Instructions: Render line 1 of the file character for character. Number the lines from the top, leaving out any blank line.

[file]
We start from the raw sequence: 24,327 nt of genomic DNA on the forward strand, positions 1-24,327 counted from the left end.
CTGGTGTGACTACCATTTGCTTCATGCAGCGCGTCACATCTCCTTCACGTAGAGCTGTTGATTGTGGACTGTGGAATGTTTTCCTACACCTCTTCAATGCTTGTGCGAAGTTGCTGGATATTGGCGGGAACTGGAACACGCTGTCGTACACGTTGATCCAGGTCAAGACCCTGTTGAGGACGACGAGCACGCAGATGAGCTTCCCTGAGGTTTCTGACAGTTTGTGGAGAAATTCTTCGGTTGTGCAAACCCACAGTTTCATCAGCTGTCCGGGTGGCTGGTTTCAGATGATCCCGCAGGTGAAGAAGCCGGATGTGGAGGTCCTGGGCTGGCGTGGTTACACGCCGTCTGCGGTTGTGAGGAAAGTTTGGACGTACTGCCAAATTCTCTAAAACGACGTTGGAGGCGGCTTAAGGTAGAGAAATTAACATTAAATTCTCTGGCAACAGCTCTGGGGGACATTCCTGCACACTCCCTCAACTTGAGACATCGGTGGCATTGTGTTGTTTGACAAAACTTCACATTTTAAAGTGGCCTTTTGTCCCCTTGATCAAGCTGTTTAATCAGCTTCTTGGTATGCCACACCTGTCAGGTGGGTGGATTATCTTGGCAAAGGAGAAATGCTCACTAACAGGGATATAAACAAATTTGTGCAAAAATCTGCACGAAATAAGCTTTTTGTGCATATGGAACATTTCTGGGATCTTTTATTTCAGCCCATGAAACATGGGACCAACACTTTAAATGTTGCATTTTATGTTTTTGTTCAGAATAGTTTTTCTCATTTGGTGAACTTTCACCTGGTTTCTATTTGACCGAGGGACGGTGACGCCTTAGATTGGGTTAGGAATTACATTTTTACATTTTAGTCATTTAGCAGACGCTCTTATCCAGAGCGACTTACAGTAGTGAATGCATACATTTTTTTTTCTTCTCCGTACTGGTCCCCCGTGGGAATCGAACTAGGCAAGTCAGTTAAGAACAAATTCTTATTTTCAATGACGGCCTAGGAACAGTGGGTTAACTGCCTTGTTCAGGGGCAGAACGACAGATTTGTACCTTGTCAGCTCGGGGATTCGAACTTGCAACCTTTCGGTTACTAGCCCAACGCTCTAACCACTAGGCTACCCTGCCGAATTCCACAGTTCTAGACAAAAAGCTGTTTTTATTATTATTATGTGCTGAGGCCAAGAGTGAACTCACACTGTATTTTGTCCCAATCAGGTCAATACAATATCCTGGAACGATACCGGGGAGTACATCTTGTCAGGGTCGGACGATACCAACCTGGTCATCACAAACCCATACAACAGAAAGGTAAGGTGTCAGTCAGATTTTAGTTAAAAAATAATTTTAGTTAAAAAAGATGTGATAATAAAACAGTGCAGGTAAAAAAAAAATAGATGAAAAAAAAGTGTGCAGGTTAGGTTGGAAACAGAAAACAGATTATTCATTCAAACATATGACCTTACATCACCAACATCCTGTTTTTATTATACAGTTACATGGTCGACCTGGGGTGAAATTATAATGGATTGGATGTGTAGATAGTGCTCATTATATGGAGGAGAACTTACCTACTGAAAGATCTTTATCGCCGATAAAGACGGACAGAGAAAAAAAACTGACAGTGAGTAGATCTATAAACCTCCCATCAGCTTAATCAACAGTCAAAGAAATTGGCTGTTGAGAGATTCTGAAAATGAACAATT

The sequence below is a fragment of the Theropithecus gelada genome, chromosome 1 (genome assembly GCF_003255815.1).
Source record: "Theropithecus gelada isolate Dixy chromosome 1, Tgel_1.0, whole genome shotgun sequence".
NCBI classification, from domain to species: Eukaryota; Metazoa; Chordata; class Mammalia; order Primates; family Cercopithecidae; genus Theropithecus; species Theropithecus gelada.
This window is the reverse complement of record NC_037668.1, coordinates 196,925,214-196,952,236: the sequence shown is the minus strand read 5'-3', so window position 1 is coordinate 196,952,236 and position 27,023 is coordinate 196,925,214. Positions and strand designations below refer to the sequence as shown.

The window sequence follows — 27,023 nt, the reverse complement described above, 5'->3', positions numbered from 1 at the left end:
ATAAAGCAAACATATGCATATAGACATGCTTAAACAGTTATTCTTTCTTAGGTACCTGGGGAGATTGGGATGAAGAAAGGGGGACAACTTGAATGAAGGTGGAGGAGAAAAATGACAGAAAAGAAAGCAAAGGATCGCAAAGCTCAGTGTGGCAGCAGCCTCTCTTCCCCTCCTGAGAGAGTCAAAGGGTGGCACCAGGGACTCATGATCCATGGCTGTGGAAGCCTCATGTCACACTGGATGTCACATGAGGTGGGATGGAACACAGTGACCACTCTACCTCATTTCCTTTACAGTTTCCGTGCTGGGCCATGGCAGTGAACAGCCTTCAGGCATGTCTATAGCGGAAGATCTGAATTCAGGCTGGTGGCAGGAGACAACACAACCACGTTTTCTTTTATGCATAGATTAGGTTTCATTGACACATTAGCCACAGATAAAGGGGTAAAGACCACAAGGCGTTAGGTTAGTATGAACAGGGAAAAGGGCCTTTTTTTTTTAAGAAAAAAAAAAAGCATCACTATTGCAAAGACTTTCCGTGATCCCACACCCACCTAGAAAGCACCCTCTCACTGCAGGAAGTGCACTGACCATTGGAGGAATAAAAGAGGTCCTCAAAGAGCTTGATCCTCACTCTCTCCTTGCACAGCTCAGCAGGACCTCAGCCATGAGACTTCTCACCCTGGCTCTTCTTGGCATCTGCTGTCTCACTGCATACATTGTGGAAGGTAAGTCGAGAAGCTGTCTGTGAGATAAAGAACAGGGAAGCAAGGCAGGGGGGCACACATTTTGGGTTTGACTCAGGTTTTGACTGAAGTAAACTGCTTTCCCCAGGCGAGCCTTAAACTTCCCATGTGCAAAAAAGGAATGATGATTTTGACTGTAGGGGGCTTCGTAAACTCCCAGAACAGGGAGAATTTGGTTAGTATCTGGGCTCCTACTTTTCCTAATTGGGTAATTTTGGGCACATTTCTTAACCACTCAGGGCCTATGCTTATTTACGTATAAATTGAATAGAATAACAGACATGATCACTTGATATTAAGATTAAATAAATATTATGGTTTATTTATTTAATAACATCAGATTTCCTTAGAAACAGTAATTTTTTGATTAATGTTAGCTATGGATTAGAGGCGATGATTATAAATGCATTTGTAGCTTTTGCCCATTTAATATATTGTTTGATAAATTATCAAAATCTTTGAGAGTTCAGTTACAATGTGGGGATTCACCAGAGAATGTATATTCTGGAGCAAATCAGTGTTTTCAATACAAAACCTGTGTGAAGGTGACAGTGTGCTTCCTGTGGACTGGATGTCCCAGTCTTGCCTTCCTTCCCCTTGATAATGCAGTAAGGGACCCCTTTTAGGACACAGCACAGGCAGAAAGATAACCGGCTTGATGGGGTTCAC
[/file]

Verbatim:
We start from the raw sequence: 24,327 nt of genomic DNA on the forward strand, positions 1-24,327 counted from the left end.